I’m multi-engine, instrument rated pilot who recently made transition to SR20. Given several recent tragedies, including the SR22 crash, I wanted to raise an issue with those far more familiar with the airplane.
My main concern about the SR20, which I absolutely love, is that it is easy for unfamiliar pilots to become fixated on the Garmins, at the expense of looking out the window or keeping up an instrument scan. In reading the preliminary NTSB report on the Lexington, Ky., non-fatal crash, what seems clear is that the pilot was distracted from an active instrument scan when the plane got into trouble. ``The pilot was in the process of selecting the (GPS RW 04) approach in the airplane’s global positioning satellite (GPS) receiver,’’ NTSB said. We don’t know what happened in the SR22 crash this week, and we may never know. But what we do know is that the plane crashed vertically – the pilot had lost control.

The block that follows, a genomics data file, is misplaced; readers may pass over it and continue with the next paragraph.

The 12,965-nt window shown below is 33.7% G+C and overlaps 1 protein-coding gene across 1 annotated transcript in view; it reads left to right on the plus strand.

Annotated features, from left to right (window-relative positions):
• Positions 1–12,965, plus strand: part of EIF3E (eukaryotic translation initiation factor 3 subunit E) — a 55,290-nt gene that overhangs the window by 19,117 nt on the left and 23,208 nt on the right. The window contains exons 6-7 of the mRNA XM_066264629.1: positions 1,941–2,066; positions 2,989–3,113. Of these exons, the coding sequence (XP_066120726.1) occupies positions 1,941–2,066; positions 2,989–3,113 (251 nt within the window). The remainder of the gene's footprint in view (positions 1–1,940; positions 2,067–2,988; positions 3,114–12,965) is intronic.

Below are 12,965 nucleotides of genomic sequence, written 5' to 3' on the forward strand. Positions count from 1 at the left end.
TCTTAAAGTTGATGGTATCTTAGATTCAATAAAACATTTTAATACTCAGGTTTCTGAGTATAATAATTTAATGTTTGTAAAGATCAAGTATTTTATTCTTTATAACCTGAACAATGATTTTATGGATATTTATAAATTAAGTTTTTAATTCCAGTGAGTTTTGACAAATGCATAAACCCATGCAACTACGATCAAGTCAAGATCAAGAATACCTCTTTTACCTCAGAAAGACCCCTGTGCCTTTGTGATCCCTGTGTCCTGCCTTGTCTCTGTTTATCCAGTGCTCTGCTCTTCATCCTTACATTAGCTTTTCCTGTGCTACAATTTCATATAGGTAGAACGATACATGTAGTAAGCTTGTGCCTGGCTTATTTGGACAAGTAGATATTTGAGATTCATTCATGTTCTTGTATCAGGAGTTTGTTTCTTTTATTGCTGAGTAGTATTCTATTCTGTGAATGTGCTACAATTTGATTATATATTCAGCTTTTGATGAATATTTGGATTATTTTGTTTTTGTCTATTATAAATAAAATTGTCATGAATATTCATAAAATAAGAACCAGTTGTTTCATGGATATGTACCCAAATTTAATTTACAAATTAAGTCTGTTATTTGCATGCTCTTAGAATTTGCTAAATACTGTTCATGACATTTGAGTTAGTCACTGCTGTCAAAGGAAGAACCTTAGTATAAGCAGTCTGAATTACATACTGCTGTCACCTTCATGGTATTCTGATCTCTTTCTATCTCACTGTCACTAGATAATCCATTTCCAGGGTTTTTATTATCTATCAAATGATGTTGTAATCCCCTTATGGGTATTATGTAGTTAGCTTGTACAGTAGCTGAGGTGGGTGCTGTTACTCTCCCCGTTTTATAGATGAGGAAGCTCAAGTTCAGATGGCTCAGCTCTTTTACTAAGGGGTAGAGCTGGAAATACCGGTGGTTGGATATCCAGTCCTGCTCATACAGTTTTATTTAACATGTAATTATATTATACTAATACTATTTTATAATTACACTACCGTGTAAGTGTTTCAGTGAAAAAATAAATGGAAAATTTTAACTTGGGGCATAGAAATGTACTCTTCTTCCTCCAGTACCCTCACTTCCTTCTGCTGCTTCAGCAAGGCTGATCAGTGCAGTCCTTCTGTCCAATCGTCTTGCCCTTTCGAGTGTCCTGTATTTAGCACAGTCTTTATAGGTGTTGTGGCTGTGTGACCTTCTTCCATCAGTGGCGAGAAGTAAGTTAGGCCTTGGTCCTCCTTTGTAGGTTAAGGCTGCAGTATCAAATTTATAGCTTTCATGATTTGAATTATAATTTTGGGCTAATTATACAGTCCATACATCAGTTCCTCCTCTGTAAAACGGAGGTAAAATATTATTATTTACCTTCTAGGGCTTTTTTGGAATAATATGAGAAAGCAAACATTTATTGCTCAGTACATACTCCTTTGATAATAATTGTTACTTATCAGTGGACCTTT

Based on my own first 20 hours or so in the SR20, I find it easy to become engrossed in the Garmins. Loading an instrument approach given to you by ATC can take some work until you get very proficient at it. I was surprised that the factory training I received didn’t focus on that more.
Too much head down in the cockpit certainly isn’t unique to Cirrus, or to general aviation. The American Airlines crash in Cali, Columbia, a few years back resulted in over-reliance on the flight management computer. An incorrect fix was entered (not verified by pilots as required) while flying down a valley, and the plane started a turn back. Pilots realized that was wrong, but lost situational awareness focusing on the computer, and crashed into mountain top. It’s the peril of too much automation.
My question is this: Do others share concern that the wonderful avionics, which provides so many benefits in situation awareness and safety, pose a significant danger to low-time Cirrusites? If so, does Cirrus factory training, or even COPA’s recurrent training course, address that sufficiently?
Scott SR20, N262GM